Key point: As we slowly break away from the traditional broadcast model, audiences now demand content on their own terms and want to build relationships with the platforms that provide the content they want. Those in the middle between content producers and VoD platforms will increasingly have to decide where their place is in the market.
9 Personalisation isn’t the magic bullet
Unfortunately, people don’t always know what they want. This is the issue the industry has consistently experienced when it comes to personalisation of services in 2017. Often providing users with tools to personalise a product doesn’t mean they will use them.
Netflix is the market leader and its business model is attractive to other companies. However, don’t underestimate the investment and resources Netflix has dedicated to personalisation. The OTT giant has centred its whole platform on this concept and was the first to bet big on it. While having features that keep pace with competitors’ is obviously important, most providers neither have the necessary resources nor the content catalogue size to justify personalisation features that match Netflix’s.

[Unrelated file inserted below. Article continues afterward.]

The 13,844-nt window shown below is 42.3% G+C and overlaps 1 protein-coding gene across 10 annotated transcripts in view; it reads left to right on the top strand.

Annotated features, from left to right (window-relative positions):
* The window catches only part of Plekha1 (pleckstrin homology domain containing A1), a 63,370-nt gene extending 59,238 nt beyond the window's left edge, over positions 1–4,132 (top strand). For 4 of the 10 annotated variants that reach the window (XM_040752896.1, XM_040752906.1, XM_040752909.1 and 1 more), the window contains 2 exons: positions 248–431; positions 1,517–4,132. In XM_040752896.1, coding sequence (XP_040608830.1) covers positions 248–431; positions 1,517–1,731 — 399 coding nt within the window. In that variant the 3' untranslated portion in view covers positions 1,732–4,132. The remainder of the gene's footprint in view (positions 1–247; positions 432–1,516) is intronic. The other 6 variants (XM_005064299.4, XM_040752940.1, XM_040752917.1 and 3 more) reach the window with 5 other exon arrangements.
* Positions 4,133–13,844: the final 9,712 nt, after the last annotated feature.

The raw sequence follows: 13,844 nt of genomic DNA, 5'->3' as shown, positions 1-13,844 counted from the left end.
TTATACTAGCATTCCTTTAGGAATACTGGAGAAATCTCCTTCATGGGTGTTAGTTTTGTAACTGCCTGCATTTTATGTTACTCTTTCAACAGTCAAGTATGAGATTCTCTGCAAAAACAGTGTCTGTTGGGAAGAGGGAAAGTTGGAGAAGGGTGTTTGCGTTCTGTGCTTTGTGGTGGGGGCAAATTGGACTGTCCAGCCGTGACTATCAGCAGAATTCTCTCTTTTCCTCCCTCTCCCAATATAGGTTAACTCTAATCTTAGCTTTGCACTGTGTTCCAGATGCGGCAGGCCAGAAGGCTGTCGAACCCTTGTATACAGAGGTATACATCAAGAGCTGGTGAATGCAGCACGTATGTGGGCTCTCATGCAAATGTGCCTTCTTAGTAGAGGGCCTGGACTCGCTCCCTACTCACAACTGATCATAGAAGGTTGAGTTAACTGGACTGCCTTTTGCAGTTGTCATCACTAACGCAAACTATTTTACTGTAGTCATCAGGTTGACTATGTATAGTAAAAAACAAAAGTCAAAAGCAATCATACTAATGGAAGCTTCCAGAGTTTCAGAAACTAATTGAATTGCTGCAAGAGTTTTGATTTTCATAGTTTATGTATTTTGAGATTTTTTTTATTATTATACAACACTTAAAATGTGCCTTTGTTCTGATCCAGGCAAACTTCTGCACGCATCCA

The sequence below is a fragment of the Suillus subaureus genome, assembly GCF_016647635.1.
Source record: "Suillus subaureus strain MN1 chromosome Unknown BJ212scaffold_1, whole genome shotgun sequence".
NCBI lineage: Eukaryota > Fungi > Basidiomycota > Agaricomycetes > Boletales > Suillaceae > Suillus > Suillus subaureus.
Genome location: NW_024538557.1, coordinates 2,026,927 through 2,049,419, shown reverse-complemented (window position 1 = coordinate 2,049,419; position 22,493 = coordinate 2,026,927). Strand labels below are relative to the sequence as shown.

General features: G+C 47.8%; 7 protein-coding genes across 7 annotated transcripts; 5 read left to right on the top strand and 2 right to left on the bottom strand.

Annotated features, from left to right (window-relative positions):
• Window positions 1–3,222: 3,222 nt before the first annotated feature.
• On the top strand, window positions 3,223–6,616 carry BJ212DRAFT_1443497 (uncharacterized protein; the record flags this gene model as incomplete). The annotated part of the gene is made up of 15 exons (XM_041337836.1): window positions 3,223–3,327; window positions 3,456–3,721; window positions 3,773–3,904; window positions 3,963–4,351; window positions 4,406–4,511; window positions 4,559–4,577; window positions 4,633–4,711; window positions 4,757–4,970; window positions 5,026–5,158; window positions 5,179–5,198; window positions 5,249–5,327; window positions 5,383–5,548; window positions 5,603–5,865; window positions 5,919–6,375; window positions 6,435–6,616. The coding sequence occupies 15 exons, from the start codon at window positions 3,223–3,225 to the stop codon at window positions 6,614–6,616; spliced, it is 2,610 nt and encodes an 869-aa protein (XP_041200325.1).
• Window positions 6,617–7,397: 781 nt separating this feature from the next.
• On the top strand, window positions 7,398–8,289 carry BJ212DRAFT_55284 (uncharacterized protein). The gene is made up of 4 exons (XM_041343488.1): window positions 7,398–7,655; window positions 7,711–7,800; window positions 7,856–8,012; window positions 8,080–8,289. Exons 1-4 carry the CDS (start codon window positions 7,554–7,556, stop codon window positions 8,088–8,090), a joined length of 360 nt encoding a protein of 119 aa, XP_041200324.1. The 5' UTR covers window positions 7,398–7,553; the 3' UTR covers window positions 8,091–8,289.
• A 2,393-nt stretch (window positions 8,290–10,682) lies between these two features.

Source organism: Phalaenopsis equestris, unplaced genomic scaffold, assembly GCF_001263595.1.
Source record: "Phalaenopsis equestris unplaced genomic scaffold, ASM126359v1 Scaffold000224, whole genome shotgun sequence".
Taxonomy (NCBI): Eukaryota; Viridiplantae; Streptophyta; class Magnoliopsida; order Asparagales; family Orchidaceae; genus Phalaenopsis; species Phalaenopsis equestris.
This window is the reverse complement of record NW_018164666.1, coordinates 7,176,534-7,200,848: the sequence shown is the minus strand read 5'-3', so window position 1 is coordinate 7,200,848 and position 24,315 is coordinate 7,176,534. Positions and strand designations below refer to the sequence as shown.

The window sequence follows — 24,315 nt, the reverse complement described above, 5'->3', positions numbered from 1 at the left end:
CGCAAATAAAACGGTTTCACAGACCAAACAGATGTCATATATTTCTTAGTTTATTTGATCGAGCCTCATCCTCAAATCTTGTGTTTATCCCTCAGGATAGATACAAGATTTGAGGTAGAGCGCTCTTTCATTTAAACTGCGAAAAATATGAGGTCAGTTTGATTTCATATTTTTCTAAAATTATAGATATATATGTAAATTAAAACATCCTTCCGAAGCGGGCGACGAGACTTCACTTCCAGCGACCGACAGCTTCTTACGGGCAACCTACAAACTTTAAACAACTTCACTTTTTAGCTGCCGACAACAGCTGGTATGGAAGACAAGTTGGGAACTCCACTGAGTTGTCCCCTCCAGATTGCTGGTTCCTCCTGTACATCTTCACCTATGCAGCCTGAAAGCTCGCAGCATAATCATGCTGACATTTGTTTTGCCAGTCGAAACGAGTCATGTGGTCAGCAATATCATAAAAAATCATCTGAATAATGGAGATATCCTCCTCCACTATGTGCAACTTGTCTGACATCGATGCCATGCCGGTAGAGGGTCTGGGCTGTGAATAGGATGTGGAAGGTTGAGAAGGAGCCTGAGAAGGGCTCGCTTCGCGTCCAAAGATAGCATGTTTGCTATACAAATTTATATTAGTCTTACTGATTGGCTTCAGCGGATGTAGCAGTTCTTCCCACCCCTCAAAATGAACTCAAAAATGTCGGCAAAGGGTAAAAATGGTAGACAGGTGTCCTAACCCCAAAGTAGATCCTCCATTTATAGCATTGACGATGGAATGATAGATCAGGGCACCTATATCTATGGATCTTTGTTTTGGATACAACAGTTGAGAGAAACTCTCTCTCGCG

Key point: Next year, we’ll see more companies move away from trying to create the Netflix model and realise that focusing on the features that work for their own product and business will be the key to success in a crowded VOD market. Netflix uses personalisation to solve a unique problem to its business but it isn’t a problem every business faces, neither is it the only solution to the problem of content discovery.
10 eSports will become more mainstream
‘eSports’ continues to reach new heights, as more people start hearing the potential behind it. Last year’s Dota International tournament had a prize pot of $10 million for the winning team, showing that eSports is now serious business. But how will this impact broadcasters in 2018? With declining live sport viewers, particulars among the younger demographic, many will turn their attention to eSports in an effort to boost engagement.